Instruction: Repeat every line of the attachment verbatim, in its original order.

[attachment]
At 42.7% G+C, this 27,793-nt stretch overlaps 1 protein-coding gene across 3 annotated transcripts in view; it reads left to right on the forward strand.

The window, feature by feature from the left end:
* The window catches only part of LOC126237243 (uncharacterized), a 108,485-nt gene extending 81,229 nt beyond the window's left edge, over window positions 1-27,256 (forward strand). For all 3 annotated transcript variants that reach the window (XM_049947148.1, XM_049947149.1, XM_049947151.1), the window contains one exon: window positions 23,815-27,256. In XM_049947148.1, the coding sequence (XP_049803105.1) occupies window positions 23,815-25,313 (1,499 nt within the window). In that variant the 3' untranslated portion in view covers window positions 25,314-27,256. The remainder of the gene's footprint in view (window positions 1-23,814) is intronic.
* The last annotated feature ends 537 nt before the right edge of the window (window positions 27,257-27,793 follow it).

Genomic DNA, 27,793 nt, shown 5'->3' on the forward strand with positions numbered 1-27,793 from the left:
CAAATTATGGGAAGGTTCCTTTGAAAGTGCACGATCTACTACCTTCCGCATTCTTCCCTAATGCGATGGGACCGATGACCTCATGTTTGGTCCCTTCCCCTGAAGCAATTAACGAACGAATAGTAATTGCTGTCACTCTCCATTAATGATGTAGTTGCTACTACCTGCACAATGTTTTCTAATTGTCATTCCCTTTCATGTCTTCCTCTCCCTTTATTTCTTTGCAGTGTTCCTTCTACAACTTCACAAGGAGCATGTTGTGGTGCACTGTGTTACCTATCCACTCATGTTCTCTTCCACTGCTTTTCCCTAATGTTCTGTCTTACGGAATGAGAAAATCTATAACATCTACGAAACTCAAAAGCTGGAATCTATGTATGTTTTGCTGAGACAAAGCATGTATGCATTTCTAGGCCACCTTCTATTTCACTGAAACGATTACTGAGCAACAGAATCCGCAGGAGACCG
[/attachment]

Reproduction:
At 42.7% G+C, this 27,793-nt stretch overlaps 1 protein-coding gene across 3 annotated transcripts in view; it reads left to right on the forward strand.

The window, feature by feature from the left end:
* The window catches only part of LOC126237243 (uncharacterized), a 108,485-nt gene extending 81,229 nt beyond the window's left edge, over window positions 1-27,256 (forward strand). For all 3 annotated transcript variants that reach the window (XM_049947148.1, XM_049947149.1, XM_049947151.1), the window contains one exon: window positions 23,815-27,256. In XM_049947148.1, the coding sequence (XP_049803105.1) occupies window positions 23,815-25,313 (1,499 nt within the window). In that variant the 3' untranslated portion in view covers window positions 25,314-27,256. The remainder of the gene's footprint in view (window positions 1-23,814) is intronic.
* The last annotated feature ends 537 nt before the right edge of the window (window positions 27,257-27,793 follow it).

Genomic DNA, 27,793 nt, shown 5'->3' on the forward strand with positions numbered 1-27,793 from the left:
CAAATTATGGGAAGGTTCCTTTGAAAGTGCACGATCTACTACCTTCCGCATTCTTCCCTAATGCGATGGGACCGATGACCTCATGTTTGGTCCCTTCCCCTGAAGCAATTAACGAACGAATAGTAATTGCTGTCACTCTCCATTAATGATGTAGTTGCTACTACCTGCACAATGTTTTCTAATTGTCATTCCCTTTCATGTCTTCCTCTCCCTTTATTTCTTTGCAGTGTTCCTTCTACAACTTCACAAGGAGCATGTTGTGGTGCACTGTGTTACCTATCCACTCATGTTCTCTTCCACTGCTTTTCCCTAATGTTCTGTCTTACGGAATGAGAAAATCTATAACATCTACGAAACTCAAAAGCTGGAATCTATGTATGTTTTGCTGAGACAAAGCATGTATGCATTTCTAGGCCACCTTCTATTTCACTGAAACGATTACTGAGCAACAGAATCCGCAGGAGACCG